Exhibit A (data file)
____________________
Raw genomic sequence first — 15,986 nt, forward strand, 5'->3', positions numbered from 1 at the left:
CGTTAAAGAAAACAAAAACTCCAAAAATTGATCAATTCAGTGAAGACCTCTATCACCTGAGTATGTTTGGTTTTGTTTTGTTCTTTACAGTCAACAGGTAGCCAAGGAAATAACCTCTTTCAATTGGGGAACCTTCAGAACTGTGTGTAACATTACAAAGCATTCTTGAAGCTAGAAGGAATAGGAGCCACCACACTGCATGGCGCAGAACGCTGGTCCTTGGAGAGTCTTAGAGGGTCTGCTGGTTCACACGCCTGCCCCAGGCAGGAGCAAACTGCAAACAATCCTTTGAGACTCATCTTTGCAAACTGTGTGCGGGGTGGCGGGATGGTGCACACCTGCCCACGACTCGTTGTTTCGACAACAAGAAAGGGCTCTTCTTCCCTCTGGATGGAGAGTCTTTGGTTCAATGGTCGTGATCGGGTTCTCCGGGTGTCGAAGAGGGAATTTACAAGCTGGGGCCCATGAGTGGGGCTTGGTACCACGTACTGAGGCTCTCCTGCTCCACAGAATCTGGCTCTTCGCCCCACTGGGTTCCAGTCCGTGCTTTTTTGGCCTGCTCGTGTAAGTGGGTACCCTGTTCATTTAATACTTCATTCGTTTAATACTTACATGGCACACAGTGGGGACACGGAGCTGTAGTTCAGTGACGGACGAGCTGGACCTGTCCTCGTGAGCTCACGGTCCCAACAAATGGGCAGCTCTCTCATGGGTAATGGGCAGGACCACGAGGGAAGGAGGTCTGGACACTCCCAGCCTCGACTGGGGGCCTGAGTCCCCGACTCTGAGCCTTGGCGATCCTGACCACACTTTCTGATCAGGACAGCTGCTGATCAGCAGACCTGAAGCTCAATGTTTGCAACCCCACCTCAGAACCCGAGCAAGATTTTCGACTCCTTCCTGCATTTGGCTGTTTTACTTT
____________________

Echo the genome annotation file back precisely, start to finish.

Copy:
Raw genomic sequence first — 15,986 nt, forward strand, 5'->3', positions numbered from 1 at the left:
CGTTAAAGAAAACAAAAACTCCAAAAATTGATCAATTCAGTGAAGACCTCTATCACCTGAGTATGTTTGGTTTTGTTTTGTTCTTTACAGTCAACAGGTAGCCAAGGAAATAACCTCTTTCAATTGGGGAACCTTCAGAACTGTGTGTAACATTACAAAGCATTCTTGAAGCTAGAAGGAATAGGAGCCACCACACTGCATGGCGCAGAACGCTGGTCCTTGGAGAGTCTTAGAGGGTCTGCTGGTTCACACGCCTGCCCCAGGCAGGAGCAAACTGCAAACAATCCTTTGAGACTCATCTTTGCAAACTGTGTGCGGGGTGGCGGGATGGTGCACACCTGCCCACGACTCGTTGTTTCGACAACAAGAAAGGGCTCTTCTTCCCTCTGGATGGAGAGTCTTTGGTTCAATGGTCGTGATCGGGTTCTCCGGGTGTCGAAGAGGGAATTTACAAGCTGGGGCCCATGAGTGGGGCTTGGTACCACGTACTGAGGCTCTCCTGCTCCACAGAATCTGGCTCTTCGCCCCACTGGGTTCCAGTCCGTGCTTTTTTGGCCTGCTCGTGTAAGTGGGTACCCTGTTCATTTAATACTTCATTCGTTTAATACTTACATGGCACACAGTGGGGACACGGAGCTGTAGTTCAGTGACGGACGAGCTGGACCTGTCCTCGTGAGCTCACGGTCCCAACAAATGGGCAGCTCTCTCATGGGTAATGGGCAGGACCACGAGGGAAGGAGGTCTGGACACTCCCAGCCTCGACTGGGGGCCTGAGTCCCCGACTCTGAGCCTTGGCGATCCTGACCACACTTTCTGATCAGGACAGCTGCTGATCAGCAGACCTGAAGCTCAATGTTTGCAACCCCACCTCAGAACCCGAGCAAGATTTTCGACTCCTTCCTGCATTTGGCTGTTTTACTTT